On the holiday of Shavuot, Jews around the world ‘gather again at Sinai’ to receive the Torah anew.
The mountain – according to the Torah itself smoking like a furnace and accompanied by thunder, lightning and terrific noise – is perhaps Judaism’s most enduring image of divine revelation.
Not only does this imply that the transmission of God’s message is blatant, unmissable, and unique in history; it also explicitly suggests that revelation is a ‘top-down’ process, something that descends from on high. Moses, the one, extra-special prophet capable of receiving this Torah – the rest of the people are assembled, but warned to keep a safe distance; they may look, but not touch – must literally climb up to a high point and stay there, the lofty mountain-peak apparently the meeting place of heaven (God’s domain) and earth (ours).
I mention all this because Rabbi Jill Hammer’s new book Undertorah: An Earth-Based Kabbalah of Dreams calls us to radically re-examine this paradigm for divine revelation. What she offers us instead is an immediacy of encounter with Spirit, an encounter which is ongoing, universal, and powerfully accessible: in the words of the Quran, a God that is “closer than your own jugular vein”. (Quran 50:16)
This is the possibility opened to us by the dream world, in particular when in our dreams we can access what Hammer calls ‘the Place.’ In Hebrew ‘the place’ is ‘haMakom,’ a classical rabbinic term for God (i.e., the Ground of all being) and in this, as throughout Undertorah, Rabbi Hammer’s scholarship and deep knowledge of Jewish text is evident both in and between the lines. In amongst quotations from Jung, David Abram, and a rich selection of contemporary poets, healers, scholars, and specialists in dreamwork, we thus find tantalizing tidbits of Jewish lore about dreaming drawn from the Bible, Talmud, liturgy, and kabbalah.
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Undertorah is fun to read, filled as it is with vivid first-person dream accounts, both the author’s and those of dozens of others she interviewed while gestating the book. These dreams provide extraordinary images of encounter, which in each case Rabbi Hammer unpacks for the reader, offering suggestions for how the dream might be understood.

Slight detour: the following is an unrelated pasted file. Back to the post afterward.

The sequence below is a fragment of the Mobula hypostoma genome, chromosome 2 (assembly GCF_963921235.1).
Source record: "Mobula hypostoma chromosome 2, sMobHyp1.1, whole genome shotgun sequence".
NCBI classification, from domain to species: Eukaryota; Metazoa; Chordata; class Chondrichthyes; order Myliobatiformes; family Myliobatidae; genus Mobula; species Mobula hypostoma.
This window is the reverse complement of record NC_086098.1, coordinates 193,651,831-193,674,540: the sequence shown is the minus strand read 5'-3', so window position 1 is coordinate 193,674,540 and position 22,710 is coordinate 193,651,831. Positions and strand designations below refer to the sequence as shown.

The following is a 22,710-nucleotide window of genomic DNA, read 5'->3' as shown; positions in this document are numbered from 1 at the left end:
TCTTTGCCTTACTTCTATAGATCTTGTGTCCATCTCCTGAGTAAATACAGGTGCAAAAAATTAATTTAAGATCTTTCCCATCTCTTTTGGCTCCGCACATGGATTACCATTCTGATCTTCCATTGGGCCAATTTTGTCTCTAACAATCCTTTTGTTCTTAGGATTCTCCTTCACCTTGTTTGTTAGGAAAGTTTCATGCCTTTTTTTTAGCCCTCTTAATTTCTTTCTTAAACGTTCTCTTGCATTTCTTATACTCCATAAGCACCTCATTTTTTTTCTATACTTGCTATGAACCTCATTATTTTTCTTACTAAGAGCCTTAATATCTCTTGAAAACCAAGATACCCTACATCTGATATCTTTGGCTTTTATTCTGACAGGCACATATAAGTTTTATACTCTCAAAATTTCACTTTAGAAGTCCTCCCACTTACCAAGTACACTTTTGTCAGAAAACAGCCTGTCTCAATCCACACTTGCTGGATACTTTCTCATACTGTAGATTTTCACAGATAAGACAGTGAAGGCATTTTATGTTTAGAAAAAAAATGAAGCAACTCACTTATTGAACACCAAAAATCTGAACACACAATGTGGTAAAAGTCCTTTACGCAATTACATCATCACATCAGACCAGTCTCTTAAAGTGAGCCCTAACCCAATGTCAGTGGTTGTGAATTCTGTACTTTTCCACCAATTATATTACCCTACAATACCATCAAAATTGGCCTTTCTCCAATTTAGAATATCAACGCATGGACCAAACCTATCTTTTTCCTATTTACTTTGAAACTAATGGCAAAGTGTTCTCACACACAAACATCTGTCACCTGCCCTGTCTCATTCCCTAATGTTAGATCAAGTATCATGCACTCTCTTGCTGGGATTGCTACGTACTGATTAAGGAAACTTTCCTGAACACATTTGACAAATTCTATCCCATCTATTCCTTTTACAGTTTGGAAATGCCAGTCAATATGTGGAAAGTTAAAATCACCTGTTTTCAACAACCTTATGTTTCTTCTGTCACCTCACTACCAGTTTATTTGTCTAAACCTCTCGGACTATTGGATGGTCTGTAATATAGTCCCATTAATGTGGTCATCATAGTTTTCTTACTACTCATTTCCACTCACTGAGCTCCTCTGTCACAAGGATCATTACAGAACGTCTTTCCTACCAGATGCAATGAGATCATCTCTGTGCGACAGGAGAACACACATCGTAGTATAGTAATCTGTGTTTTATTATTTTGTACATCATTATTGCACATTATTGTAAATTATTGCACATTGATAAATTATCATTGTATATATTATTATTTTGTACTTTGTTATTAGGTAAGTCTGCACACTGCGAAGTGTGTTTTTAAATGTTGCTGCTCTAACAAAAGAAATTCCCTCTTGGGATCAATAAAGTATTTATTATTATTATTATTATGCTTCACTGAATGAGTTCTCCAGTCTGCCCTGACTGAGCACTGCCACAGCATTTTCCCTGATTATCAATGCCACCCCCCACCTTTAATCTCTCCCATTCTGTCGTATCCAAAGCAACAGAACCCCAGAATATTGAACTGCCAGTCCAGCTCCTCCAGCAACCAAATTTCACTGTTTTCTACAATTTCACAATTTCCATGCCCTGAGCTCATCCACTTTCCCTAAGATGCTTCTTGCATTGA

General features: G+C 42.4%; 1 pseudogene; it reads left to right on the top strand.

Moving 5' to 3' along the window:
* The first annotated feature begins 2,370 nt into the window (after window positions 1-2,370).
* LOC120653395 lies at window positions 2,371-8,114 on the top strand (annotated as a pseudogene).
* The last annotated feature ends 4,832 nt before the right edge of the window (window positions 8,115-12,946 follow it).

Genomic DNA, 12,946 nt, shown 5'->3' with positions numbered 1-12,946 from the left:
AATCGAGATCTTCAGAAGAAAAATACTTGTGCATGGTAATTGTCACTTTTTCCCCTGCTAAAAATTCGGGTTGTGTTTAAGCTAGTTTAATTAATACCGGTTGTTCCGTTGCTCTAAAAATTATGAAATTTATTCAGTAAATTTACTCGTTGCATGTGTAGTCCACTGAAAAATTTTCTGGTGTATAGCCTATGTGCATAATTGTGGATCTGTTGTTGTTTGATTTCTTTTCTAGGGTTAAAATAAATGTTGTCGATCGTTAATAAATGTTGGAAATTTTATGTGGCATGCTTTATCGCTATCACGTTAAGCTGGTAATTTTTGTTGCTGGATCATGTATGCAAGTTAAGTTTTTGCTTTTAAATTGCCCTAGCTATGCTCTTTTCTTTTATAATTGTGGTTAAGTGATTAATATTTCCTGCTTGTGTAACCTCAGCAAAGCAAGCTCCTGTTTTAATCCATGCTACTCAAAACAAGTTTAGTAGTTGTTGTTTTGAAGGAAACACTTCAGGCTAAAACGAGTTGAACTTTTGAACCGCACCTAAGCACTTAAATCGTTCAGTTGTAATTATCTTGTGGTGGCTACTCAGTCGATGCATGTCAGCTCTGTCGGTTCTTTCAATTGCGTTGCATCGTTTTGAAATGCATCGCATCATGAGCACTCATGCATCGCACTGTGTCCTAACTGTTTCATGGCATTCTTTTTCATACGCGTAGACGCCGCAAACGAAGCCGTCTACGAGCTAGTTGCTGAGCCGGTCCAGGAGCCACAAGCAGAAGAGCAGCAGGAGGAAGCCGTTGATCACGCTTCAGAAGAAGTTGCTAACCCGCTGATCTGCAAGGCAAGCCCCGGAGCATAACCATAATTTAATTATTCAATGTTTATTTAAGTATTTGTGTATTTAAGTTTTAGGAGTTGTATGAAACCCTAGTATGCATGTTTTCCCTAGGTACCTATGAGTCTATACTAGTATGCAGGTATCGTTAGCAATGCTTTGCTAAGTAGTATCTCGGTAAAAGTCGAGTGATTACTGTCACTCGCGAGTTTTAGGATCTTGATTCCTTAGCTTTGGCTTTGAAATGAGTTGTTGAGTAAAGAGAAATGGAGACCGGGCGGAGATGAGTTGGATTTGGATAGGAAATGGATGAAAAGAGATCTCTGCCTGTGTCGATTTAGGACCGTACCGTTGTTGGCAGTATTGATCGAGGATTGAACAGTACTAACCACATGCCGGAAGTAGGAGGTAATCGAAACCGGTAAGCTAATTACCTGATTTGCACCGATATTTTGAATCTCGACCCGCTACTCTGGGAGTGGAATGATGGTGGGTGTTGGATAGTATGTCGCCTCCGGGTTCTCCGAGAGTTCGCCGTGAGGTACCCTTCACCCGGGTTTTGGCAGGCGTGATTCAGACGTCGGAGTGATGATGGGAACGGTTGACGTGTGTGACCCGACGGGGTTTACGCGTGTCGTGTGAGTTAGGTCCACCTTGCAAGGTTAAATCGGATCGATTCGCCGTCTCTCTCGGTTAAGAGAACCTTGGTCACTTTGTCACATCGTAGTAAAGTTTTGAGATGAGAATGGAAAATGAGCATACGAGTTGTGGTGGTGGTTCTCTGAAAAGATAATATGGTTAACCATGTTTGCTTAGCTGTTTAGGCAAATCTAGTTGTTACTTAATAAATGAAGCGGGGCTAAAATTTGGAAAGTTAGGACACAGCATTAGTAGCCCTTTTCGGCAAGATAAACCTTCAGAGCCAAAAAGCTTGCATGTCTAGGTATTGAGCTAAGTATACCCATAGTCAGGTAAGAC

However, this is far more than a book about individual dreams and what they might tell us about the dreamer’s personal psychology or experiences.
Rather, Undertorah shows us how our dreams encapsulate powerful and universal spiritual themes – and indeed give us rather more direct access to the Source itself. This, Rabbi Hammer writes, is why “we might call the dreamworld the Undertorah – a deep well of truth that lies hidden and bubbles up from beneath, shifting our notions of divinity and prophecy”.
In contrast to our mountain-myth in which one older male is selected to be the sole conduit for revelation, Undertorah’s approach is not only universalist, but profoundly egalitarian. As Hammer explains,
“Dreams are part of the human spiritual faculty – that is, part of the innate human faculty to perceive ourselves as part of something larger…Usually we think we are separate from that ‘natural world’, but when we dream, it is as if someone has opened a back door through which we can circumvent our ordinary isolated consciousness and touch the life force of which we are a part.”
Dreaming, as Hammer makes clear, is also a collective or social activity. On a literal level, we know that having a friend, counselor, or group with whom we discuss our dreams strengthens our dream life immeasurably. Thus along with sound practical suggestions in each chapter advising the reader on how they might “work” their dreams on their own or one-on-one, Hammer also provides a valuable step-by-step guide for convening a dream group as the book’s final section. Undertorah represents a philosophy, but more than that, it is a resource.